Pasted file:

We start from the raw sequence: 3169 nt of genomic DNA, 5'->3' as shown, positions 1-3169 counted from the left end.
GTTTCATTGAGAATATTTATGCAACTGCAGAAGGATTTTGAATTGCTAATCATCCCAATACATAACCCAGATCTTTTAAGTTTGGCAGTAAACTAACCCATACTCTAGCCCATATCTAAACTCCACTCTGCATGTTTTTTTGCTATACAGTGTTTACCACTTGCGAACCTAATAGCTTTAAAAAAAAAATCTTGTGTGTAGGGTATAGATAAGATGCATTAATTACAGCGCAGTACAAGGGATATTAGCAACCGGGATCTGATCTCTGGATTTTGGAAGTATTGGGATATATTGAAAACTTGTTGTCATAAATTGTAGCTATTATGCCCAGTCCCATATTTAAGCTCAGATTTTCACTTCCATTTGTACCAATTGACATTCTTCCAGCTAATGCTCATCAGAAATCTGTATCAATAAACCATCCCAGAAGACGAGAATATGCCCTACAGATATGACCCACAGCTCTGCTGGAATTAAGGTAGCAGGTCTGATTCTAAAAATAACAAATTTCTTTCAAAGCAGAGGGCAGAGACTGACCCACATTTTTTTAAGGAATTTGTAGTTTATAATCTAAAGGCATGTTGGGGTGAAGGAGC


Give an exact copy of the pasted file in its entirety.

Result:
We start from the raw sequence: 3169 nt of genomic DNA, 5'->3' as shown, positions 1-3169 counted from the left end.
GTTTCATTGAGAATATTTATGCAACTGCAGAAGGATTTTGAATTGCTAATCATCCCAATACATAACCCAGATCTTTTAAGTTTGGCAGTAAACTAACCCATACTCTAGCCCATATCTAAACTCCACTCTGCATGTTTTTTTGCTATACAGTGTTTACCACTTGCGAACCTAATAGCTTTAAAAAAAAAATCTTGTGTGTAGGGTATAGATAAGATGCATTAATTACAGCGCAGTACAAGGGATATTAGCAACCGGGATCTGATCTCTGGATTTTGGAAGTATTGGGATATATTGAAAACTTGTTGTCATAAATTGTAGCTATTATGCCCAGTCCCATATTTAAGCTCAGATTTTCACTTCCATTTGTACCAATTGACATTCTTCCAGCTAATGCTCATCAGAAATCTGTATCAATAAACCATCCCAGAAGACGAGAATATGCCCTACAGATATGACCCACAGCTCTGCTGGAATTAAGGTAGCAGGTCTGATTCTAAAAATAACAAATTTCTTTCAAAGCAGAGGGCAGAGACTGACCCACATTTTTTTAAGGAATTTGTAGTTTATAATCTAAAGGCATGTTGGGGTGAAGGAGC